Pakistan: Now or Never?

Perspectives on Pakistan

Pakistan’s chief justice reinstated

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Two years after Iftikhar Chaudhry was first sacked by then President Pervez Musharraf, Pakistan government officials said he would be reinstated as Chief Justice after a nationwide protest led by Pakistan’s lawyers.

It’s been a rollercoaster ride. After he was removed by Musharraf, Chaudhry was reinstated only to be sacked again and placed under house arrest along with many other lawyers when the former general declared emergency rule in November 2007. At the time, Pakistani lawyer/politician Aitzaz Ahsan wrote in an editorial in the New York Times that the leaders of the lawyers movement ”will neither be silent nor still”. But he also fretted that the lawyers’ movement would be ignored by the United States and overlooked by the forthcoming election.

Then after an election which brought President Asif Ali Zardari to power, the lawyers protested again in June last year in what they called a “Long March” - named somewhat perversely after the military retreat led by Mao Zedung in the 1930s.  Their protest fizzled after failing to achieve its objective.  This time around, a “Long March” to Islamabad seems to have succeeded. 

“The quiet, patient man is on his third life, having been deposed twice previously by former President Pervez Musharraf.  Let’s hope he serves his term completely, without obstruction, and for the public good,” wrote Arif Rafiq on the Pakistan Policy Blog. “Kudos to the lawyers movement — one of Pakistan’s most organized, disciplined, and strategically-keen social movements.  Kudos to the political parties, third party groups, and street and Internet activists who stuck by their side.”

The other Pakistan: a powerful civil society asserts itself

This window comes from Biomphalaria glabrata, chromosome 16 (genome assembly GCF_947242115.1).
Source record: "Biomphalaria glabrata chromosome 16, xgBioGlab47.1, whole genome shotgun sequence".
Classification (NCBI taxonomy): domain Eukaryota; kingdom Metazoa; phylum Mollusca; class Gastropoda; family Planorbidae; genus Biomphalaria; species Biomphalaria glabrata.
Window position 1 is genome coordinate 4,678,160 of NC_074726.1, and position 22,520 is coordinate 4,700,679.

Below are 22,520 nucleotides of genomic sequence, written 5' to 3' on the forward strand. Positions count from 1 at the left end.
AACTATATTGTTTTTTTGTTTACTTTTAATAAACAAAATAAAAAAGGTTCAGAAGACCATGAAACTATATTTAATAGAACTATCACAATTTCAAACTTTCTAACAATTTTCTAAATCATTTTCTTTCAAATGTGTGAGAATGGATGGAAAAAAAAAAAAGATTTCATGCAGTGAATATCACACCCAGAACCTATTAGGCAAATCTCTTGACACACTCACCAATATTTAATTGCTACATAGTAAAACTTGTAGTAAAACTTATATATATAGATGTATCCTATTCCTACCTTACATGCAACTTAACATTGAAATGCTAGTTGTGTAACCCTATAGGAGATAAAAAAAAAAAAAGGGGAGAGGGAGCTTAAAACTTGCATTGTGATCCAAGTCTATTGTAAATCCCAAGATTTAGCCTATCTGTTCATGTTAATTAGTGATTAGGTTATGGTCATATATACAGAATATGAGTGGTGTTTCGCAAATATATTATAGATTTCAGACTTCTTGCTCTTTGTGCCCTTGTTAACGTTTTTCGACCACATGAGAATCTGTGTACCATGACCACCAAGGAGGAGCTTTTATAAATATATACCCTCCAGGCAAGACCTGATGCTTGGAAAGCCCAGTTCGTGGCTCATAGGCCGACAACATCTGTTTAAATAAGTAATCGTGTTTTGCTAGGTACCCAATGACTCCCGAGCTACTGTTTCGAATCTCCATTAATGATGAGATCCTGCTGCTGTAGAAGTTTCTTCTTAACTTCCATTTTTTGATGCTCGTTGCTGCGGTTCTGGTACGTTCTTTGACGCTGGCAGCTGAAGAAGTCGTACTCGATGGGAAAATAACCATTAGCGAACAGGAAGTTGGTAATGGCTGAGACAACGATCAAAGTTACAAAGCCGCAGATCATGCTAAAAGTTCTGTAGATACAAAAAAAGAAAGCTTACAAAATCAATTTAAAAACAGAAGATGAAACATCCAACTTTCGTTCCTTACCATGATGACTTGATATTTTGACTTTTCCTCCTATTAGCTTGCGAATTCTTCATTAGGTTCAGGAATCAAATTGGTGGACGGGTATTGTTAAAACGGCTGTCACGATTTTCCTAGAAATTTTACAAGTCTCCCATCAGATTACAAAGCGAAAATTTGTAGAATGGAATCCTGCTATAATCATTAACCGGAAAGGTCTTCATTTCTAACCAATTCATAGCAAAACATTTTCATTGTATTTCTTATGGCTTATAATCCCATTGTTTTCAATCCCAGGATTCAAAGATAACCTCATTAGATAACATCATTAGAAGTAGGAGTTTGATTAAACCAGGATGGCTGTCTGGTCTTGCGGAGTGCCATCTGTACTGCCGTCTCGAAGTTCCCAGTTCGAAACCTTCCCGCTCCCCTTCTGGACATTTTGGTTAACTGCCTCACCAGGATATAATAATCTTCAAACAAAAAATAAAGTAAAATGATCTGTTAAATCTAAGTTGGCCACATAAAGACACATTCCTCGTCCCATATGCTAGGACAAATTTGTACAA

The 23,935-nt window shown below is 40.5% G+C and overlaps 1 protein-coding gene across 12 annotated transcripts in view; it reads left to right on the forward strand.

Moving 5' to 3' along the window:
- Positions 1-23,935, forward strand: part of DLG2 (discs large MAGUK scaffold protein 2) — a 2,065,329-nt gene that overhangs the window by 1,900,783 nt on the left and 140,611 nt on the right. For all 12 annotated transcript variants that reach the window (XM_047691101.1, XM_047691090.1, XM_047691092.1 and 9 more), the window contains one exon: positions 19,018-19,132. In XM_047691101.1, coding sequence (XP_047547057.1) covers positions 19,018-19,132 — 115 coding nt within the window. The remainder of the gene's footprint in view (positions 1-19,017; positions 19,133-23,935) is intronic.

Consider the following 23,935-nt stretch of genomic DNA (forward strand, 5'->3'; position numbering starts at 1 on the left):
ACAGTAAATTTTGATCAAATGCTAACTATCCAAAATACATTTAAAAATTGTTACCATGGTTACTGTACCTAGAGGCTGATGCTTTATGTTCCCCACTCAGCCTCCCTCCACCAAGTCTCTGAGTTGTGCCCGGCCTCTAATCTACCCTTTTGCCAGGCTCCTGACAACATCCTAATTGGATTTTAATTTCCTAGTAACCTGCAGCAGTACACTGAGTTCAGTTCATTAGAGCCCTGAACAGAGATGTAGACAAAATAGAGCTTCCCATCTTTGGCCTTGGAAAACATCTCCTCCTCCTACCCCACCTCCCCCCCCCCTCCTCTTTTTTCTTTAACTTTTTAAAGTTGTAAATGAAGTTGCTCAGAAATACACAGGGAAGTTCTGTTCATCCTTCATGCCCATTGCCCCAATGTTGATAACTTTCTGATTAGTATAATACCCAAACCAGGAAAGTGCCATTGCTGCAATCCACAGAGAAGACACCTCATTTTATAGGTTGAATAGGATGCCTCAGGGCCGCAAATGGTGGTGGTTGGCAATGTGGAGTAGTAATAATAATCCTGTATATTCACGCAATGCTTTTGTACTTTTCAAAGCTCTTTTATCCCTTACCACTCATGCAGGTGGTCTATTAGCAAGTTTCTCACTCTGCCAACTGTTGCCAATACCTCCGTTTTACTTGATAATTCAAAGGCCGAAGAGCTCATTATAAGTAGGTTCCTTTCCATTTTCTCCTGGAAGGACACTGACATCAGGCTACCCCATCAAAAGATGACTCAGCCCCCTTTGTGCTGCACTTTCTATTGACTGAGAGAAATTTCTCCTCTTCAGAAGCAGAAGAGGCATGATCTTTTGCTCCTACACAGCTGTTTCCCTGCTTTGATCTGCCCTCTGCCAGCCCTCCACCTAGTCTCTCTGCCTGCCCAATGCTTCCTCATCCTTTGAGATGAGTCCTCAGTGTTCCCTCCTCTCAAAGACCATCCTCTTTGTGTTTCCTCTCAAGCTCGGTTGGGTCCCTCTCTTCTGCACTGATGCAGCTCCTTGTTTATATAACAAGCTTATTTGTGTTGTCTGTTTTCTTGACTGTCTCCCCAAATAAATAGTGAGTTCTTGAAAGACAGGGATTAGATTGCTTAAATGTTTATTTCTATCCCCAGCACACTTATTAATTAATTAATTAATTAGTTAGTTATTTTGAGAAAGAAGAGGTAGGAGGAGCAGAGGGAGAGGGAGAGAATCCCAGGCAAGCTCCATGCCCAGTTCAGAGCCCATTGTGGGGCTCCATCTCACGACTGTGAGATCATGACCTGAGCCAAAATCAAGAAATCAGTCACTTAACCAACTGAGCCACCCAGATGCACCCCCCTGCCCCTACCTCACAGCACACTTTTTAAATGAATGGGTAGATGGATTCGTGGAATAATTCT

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Lawyers dressed in black suits scuffling with police, several dragged into police vans. Other marching, their arms linked, shouting slogans and holding placards in a peaceful campaign for justice. If you looked at the TV and still pictures of the “long march” launched by the lawyers in a two-year campaign to uphold the freedom and integrity of the judiciary, they seemed to show a vibrant democracy rather than a country teetering on the brink of failure. It’s a face of Pakistan that has all but got buried in recent months, M Reza Pirbhai, a professor of South Asian history at Louisiana University, wrote in Counterpunch.

“Turban-topped, gun-totting mountain men, stern military dictators and corrupt civilian politicians dominate the global media’s representations of Pakistan, from Washington to New Delhi best fitting the preferred image of the ‘most dangerous place on earth,” he said.

The Pakistan Army and “the history of the stick”

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In his book on the Pakistan Army, South Asia expert Stephen Cohen quotes a senior lieutenant-general as warning the late Zulfikar Ali Bhutto against using the military to control political opposition. “If you use a stick too often, the stick will take over,” Cohen quotes the general as saying. “This has always been the history of the stick.”

There’s no sign yet of the Pakistan Army reverting to its usual role of wielding the big stick. But with the police out in force to quell protests in Punjab over a Supreme Court ruling excluding former prime minister Nawaz Sharif and his brother Shahbaz from office, the obvious question to ask is whether we are about to see a repeat of the old cycle in which security forces are called out to restore order and end up taking over altogether. Indeed, the Pakistan Army’s first involvement in politics is generally dated to the 1953 imposition of martial law in Lahore – where protests erupted on Thursday over the court ruling.  Sharif has blamed President Asif Ali Zardari, widower of the late Benazir Bhutto, for the ruling.

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